Jose Reyes and Mets Ticket Prices Going Under the Knife

Shortstop's surgery and reduced prices go hand in hand

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    NEWSLETTERS

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    The Mets may finally be getting the hang of this public relations thing. The team announced Thursday that the average season ticket for 2010 would cost 10 percent less than it did this season, with cuts of as much as 20 percent in some locations. According to the team, every season ticket holder will wind up with a lower invoice than they had this year, although per-game ticket prices will remain the same in some instances.

    The Mets say that the decision was made in deference to the economy, which is a lot easier than saying that we're charging you less because of how awful we were this season. The economic realities of 2009 were certainly a consideration, but someone in the Mets realized that they've got a pretty ticked off fanbase these days and keeping them in the building was going to take more than the promise that things would better next year when all the players were healthy.

    That was true even before the news that Jose Reyes tore his hamstring became public knowledge, but was twice as true when the ticket pricing announcement was actually made. One of the linchpins that the Mets could use as a selling point for a brighter tomorrow is now a gigantic question mark as the offseason gets underway, raising the possibility that the Mets could be looking for help at shortstop in addition to all of the other holes that need filling around the league.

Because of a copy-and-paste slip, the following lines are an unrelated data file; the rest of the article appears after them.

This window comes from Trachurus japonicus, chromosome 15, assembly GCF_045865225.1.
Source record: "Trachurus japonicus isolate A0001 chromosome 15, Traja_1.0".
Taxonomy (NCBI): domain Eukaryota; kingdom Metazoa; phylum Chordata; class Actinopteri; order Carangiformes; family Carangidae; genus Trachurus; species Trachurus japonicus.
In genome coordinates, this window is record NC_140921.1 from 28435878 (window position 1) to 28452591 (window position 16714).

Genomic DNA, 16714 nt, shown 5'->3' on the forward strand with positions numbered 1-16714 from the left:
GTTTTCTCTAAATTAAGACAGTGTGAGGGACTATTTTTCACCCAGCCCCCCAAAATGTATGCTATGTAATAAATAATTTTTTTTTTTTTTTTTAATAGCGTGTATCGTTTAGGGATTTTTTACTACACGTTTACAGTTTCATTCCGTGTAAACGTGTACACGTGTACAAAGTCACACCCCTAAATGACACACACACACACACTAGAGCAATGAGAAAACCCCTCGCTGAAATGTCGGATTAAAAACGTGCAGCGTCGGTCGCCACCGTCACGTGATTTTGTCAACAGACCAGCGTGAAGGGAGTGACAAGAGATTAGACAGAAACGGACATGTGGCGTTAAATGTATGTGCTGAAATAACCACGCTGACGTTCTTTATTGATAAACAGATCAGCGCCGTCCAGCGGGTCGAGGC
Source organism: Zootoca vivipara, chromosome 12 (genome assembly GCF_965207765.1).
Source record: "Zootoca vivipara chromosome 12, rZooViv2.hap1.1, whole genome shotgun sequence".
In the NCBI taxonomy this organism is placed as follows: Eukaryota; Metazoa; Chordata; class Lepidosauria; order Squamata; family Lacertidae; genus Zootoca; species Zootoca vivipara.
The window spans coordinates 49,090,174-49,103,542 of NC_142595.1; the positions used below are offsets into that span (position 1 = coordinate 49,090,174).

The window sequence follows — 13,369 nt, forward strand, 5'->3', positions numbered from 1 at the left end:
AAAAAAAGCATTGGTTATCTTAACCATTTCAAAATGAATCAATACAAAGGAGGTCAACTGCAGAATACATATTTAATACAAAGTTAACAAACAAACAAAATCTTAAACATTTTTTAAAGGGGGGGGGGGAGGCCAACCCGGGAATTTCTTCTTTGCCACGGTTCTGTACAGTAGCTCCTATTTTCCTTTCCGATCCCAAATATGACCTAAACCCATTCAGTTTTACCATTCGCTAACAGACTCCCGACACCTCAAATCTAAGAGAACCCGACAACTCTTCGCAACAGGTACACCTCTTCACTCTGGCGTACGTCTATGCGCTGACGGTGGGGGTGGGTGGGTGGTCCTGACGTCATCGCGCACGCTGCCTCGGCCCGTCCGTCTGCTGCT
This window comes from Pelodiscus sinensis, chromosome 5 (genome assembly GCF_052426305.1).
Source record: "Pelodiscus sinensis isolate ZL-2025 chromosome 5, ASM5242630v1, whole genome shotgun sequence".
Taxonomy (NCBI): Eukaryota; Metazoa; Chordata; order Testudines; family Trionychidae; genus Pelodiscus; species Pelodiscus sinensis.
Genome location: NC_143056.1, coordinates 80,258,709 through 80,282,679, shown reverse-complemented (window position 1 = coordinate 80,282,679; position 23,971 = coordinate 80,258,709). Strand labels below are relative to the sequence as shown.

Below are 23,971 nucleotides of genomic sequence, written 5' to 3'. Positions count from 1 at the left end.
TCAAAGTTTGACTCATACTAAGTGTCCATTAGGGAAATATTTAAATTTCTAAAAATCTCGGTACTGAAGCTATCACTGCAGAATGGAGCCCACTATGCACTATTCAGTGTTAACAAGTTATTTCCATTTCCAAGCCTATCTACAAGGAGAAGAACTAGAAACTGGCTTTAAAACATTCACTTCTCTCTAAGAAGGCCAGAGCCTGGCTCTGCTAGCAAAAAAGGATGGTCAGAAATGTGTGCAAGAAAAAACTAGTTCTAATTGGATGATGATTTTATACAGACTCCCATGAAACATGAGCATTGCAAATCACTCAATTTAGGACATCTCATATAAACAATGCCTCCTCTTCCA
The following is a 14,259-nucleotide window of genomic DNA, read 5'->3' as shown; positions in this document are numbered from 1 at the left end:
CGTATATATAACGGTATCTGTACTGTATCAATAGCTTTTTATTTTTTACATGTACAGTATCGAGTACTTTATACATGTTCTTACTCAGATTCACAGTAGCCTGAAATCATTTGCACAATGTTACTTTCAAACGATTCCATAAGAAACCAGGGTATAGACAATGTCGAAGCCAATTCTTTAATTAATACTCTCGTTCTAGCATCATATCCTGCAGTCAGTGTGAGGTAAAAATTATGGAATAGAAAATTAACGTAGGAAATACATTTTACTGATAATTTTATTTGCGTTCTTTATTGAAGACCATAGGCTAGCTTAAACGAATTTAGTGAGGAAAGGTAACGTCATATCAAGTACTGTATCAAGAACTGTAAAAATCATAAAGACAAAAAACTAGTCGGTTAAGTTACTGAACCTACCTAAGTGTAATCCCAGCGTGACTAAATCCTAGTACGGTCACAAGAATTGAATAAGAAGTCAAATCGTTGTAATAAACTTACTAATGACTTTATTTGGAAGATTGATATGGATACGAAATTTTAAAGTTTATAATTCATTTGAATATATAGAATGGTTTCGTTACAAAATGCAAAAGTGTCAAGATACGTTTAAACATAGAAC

Reyes's sad season, gruesomely recounted by Will Leitch of New York Magazine on Thursday, has a lot in common with the generally sad year in Queens. It started full of hope, hit an unexpected rough patch and then kept on morphing into something progressively worse as the pages of the calender flipped forward. With his status, as well as that of players like Carlos Beltran and Johan Santana, diminished as a result of what transpired this year, it's hard for the Mets to seriously sell themselves as contenders next season. 

    That means they can't price themselves as contenders, regardless of the economy. And, while this looks good on the surface, there's probably reason to fear that this drop in prices foreshadows a quiet offseason, spending wise anyway, and a change in direction that might not bear immediate fruit in the standings.  

    Josh Alper is a writer living in New York City and is a contributor to FanHouse.com and ProFootballTalk.com in addition to his duties for NBCNewYork.com.